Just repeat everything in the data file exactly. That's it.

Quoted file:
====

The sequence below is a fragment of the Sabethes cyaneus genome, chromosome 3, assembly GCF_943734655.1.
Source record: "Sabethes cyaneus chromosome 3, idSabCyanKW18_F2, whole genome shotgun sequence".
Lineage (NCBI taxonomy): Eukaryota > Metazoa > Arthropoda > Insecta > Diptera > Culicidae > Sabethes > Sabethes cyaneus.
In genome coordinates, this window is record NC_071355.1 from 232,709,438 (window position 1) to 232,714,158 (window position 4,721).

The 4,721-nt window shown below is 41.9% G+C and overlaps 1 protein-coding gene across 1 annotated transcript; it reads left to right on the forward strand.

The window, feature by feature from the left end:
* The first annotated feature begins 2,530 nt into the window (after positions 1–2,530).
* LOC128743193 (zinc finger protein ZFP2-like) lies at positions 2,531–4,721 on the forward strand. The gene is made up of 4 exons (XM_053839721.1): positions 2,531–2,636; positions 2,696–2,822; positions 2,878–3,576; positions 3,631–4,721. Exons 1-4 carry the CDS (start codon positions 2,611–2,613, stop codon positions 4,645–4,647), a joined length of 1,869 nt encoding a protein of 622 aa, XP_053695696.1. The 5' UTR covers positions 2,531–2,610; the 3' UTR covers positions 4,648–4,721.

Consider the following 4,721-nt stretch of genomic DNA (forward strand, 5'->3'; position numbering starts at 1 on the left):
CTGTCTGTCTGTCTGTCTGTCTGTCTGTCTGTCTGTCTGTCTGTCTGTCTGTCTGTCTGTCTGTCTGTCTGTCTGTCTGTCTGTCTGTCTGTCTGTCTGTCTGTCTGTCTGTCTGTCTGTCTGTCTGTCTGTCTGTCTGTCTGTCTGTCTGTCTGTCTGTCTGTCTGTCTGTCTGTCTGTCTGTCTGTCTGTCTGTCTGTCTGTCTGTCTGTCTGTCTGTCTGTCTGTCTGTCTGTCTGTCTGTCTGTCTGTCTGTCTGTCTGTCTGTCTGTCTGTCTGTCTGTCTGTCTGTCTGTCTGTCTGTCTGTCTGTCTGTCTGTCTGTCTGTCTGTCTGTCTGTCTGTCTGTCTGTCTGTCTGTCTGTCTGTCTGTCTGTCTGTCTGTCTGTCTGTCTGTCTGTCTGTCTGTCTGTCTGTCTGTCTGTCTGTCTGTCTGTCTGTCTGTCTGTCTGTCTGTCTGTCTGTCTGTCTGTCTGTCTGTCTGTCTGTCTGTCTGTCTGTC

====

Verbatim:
The sequence below is a fragment of the Sabethes cyaneus genome, chromosome 3, assembly GCF_943734655.1.
Source record: "Sabethes cyaneus chromosome 3, idSabCyanKW18_F2, whole genome shotgun sequence".
Lineage (NCBI taxonomy): Eukaryota > Metazoa > Arthropoda > Insecta > Diptera > Culicidae > Sabethes > Sabethes cyaneus.
In genome coordinates, this window is record NC_071355.1 from 232,709,438 (window position 1) to 232,714,158 (window position 4,721).

The 4,721-nt window shown below is 41.9% G+C and overlaps 1 protein-coding gene across 1 annotated transcript; it reads left to right on the forward strand.

The window, feature by feature from the left end:
* The first annotated feature begins 2,530 nt into the window (after positions 1–2,530).
* LOC128743193 (zinc finger protein ZFP2-like) lies at positions 2,531–4,721 on the forward strand. The gene is made up of 4 exons (XM_053839721.1): positions 2,531–2,636; positions 2,696–2,822; positions 2,878–3,576; positions 3,631–4,721. Exons 1-4 carry the CDS (start codon positions 2,611–2,613, stop codon positions 4,645–4,647), a joined length of 1,869 nt encoding a protein of 622 aa, XP_053695696.1. The 5' UTR covers positions 2,531–2,610; the 3' UTR covers positions 4,648–4,721.

Consider the following 4,721-nt stretch of genomic DNA (forward strand, 5'->3'; position numbering starts at 1 on the left):
CTGTCTGTCTGTCTGTCTGTCTGTCTGTCTGTCTGTCTGTCTGTCTGTCTGTCTGTCTGTCTGTCTGTCTGTCTGTCTGTCTGTCTGTCTGTCTGTCTGTCTGTCTGTCTGTCTGTCTGTCTGTCTGTCTGTCTGTCTGTCTGTCTGTCTGTCTGTCTGTCTGTCTGTCTGTCTGTCTGTCTGTCTGTCTGTCTGTCTGTCTGTCTGTCTGTCTGTCTGTCTGTCTGTCTGTCTGTCTGTCTGTCTGTCTGTCTGTCTGTCTGTCTGTCTGTCTGTCTGTCTGTCTGTCTGTCTGTCTGTCTGTCTGTCTGTCTGTCTGTCTGTCTGTCTGTCTGTCTGTCTGTCTGTCTGTCTGTCTGTCTGTCTGTCTGTCTGTCTGTCTGTCTGTCTGTCTGTCTGTCTGTCTGTCTGTCTGTCTGTCTGTCTGTCTGTCTGTCTGTCTGTCTGTCTGTCTGTCTGTCTGTCTGTCTGTCTGTCTGTCTGTCTGTCTGTCTGTCTGTC